Well, rock and I are both six decades down the road, and we are still alive and kicking. As time has passed, the door opened as it always has to further evolution. There are still surprises around the next corner and continued pleasures in looking back. Perhaps I will not be quite as able to keep up with the beat or be aware of the latest trends as the years roll on, but as the new generations come of age, each with their own contributions to this American institution, the music itself will live on. I certainly understand that there are many other more important things in life, but in the famous and pertinent words of the Stones, “I know it’s only rock and roll…but I like it, like it, yes I do!”

You can say that again!

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The Accordion Door

June 28, 2015

My father was a very handy man but also very traditional, so when he was finishing my little room in the dormer he built atop our house, I was surprised when he installed the accordion door.

All of the other doors in the rest of the house were the traditional swinging wooden kind. So why an accordion door? In hindsight, it made good sense. The opening to my room was at the very top of a steep staircase. A traditional door swinging out would clobber any unsuspecting person at the top of the steps or block off the only window on that side of the upstairs. There was little room for it to swing inward, the end of my bed reaching the space by the opening on one side and a bookshelf filling the other. The accordion door did not swing either way. It folded up sideways. Problem solved.

Another created, however, at least in the eyes of a twelve year old in search of a private life. Space saving though it may be, the accordion door was noisy. Its unmistakable rumbling sound could be heard throughout the house, making it impossible to enter or exit without announcing it to the rest of the family or any guests who may have been present. Especially in the quiet of the night. Every bathroom run or late night refrigerator raid could be detected from the start because of that door.

There was no way to prevent this racket. The tracks would not accept any kind of lubricant (I tried). Speed would only alter the tone and duration. There was no way around it. It was like having those peacocks that guarded the Turkish prisons, innocent looking until you tried to get past them, and then the squawking alarm would sound. Now, I was not really doing anything so surreptitious that I should worry over this, but the mind of a twelve year old boy is a strange thing indeed.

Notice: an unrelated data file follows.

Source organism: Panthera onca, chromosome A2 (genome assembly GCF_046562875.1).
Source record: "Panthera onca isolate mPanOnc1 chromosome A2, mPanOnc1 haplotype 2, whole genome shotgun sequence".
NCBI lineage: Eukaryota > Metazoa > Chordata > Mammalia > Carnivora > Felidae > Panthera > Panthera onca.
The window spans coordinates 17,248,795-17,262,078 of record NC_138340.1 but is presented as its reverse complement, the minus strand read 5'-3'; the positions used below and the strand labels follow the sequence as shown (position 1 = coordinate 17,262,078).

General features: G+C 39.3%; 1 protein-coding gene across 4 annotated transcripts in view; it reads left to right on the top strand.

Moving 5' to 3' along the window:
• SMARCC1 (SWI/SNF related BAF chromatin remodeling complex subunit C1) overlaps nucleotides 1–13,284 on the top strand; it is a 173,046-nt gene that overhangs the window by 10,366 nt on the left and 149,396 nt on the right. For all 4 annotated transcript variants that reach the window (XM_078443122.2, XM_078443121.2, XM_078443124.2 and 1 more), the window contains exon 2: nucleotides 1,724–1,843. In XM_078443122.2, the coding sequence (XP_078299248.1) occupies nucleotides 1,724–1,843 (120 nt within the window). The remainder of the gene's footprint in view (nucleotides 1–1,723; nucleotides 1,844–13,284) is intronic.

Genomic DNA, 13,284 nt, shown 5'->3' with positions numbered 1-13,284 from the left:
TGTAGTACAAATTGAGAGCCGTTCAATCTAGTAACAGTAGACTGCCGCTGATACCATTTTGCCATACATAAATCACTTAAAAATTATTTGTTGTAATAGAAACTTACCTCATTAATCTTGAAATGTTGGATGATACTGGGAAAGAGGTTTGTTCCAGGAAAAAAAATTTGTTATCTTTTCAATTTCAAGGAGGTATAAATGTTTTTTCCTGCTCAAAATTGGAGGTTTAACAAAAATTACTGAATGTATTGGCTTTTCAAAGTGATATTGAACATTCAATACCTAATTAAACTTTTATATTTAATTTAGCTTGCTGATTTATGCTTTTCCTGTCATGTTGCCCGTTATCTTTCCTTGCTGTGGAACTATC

What made it worse was that I actually played the accordion back then. I absolutely hated it. One could not ask for a more dorky instrument to play. Well, I take that back. My sister played the glockenspiel for a time. That had me beat.

My mother was a huge fan of the Lawrence Welk Show, and one of her favorites was the accordion player, a straight arrow named Myron Floren. Myron! What was his mother thinking! He was destined to play the accordion (or the glockenspiel) with a name like that. Anyway, it is my belief that my mother wanted her ugly duckling son to grow up to be the next handsome young accordion star of the airwaves. I, on the other hand, had my mind set on being the next star center fielder for the Yankees.

For better or worse, neither came to pass. But I’ll bet you one thing; Mickey Mantle never had any accordion doors in his bedroom.

the aspiring center fielder takes a detour

the aspiring center fielder takes a detour

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When I’m Sixty-Four

October 7, 2012

“When I get older, losing my hair, many years from now…” This line is from the famous Beatles song “When I’m Sixty-four” which came out in 1967. I was nineteen years old at the time. It is 2012, and I am just days from sixty-four, so the “many years from now” part no longer applies. What once was inconceivable has come to pass.

Sixty-four. How could this possibly be?

Oscar Wilde once said, “The tragedy of old age is not that one is old, but that one is young.” I think I know what he meant. When I look out upon the world, I do not see a balding, gray-haired old guy, for inside I am still the me that always was, just with more experience and hopefully some additional wisdom. Whenever I see photos of my high school classmates, I think to myself, “Man, does he look old!” not thinking of myself in that way. But each time I look in the mirror, I am forced to face the shocking reality: I, too, am old.

One piece of wisdom on which I still need to work is that which Henri Frederic Amiel voiced so well: “To know how to grow old is the master-work of wisdom, and one of the most difficult chapters in the great art of living.” I am finding this out first-hand; aging gracefully is a far more challenging pursuit than I had thought.

Lately I think I often act like a cantankerous old coot in spite of that ever-youthful internal image I continue to entertain. I can no longer run because my knees and hip object quite adamantly. Watching Saturday Night Live is out of the question, or if I do manage to attempt it, I am snoring on the couch by the end of the opening monologue. This same guy who got as close to the stage as possible at CBGB to listen to Richard Hell and the Voidoids now had to retreat to the back of the balcony at the Wellmont because he couldn’t handle the volume of The National. My lifelong role as a teacher has changed radically from a full-time professional to a part-time volunteer. I get senior citizen fare on NJ Transit. Well, okay, that last one isn’t so hard to take. But these changes snuck up on me, and what once seemed slow and almost imperceptible is now quite obvious and unavoidable. But in spite of this, I cannot ignore this ageless me that dwells within.